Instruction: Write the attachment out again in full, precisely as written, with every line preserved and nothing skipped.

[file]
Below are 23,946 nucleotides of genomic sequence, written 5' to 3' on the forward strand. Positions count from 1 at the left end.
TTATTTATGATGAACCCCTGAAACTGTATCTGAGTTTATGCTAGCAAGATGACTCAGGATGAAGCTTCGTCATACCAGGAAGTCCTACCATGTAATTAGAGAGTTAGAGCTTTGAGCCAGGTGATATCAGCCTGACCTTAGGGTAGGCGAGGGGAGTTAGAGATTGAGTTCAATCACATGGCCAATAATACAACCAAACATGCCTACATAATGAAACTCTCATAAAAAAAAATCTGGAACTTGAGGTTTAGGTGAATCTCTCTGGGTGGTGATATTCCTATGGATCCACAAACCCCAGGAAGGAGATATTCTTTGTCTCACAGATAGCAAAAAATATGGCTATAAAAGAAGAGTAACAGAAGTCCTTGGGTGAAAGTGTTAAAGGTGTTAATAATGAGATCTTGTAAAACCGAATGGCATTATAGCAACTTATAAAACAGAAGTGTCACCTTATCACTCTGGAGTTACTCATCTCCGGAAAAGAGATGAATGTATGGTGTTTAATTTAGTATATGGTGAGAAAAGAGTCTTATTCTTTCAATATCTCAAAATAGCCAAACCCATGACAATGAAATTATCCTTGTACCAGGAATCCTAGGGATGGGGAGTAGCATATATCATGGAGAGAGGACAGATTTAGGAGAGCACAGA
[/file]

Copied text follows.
Below are 23,946 nucleotides of genomic sequence, written 5' to 3' on the forward strand. Positions count from 1 at the left end.
TTATTTATGATGAACCCCTGAAACTGTATCTGAGTTTATGCTAGCAAGATGACTCAGGATGAAGCTTCGTCATACCAGGAAGTCCTACCATGTAATTAGAGAGTTAGAGCTTTGAGCCAGGTGATATCAGCCTGACCTTAGGGTAGGCGAGGGGAGTTAGAGATTGAGTTCAATCACATGGCCAATAATACAACCAAACATGCCTACATAATGAAACTCTCATAAAAAAAAATCTGGAACTTGAGGTTTAGGTGAATCTCTCTGGGTGGTGATATTCCTATGGATCCACAAACCCCAGGAAGGAGATATTCTTTGTCTCACAGATAGCAAAAAATATGGCTATAAAAGAAGAGTAACAGAAGTCCTTGGGTGAAAGTGTTAAAGGTGTTAATAATGAGATCTTGTAAAACCGAATGGCATTATAGCAACTTATAAAACAGAAGTGTCACCTTATCACTCTGGAGTTACTCATCTCCGGAAAAGAGATGAATGTATGGTGTTTAATTTAGTATATGGTGAGAAAAGAGTCTTATTCTTTCAATATCTCAAAATAGCCAAACCCATGACAATGAAATTATCCTTGTACCAGGAATCCTAGGGATGGGGAGTAGCATATATCATGGAGAGAGGACAGATTTAGGAGAGCACAGA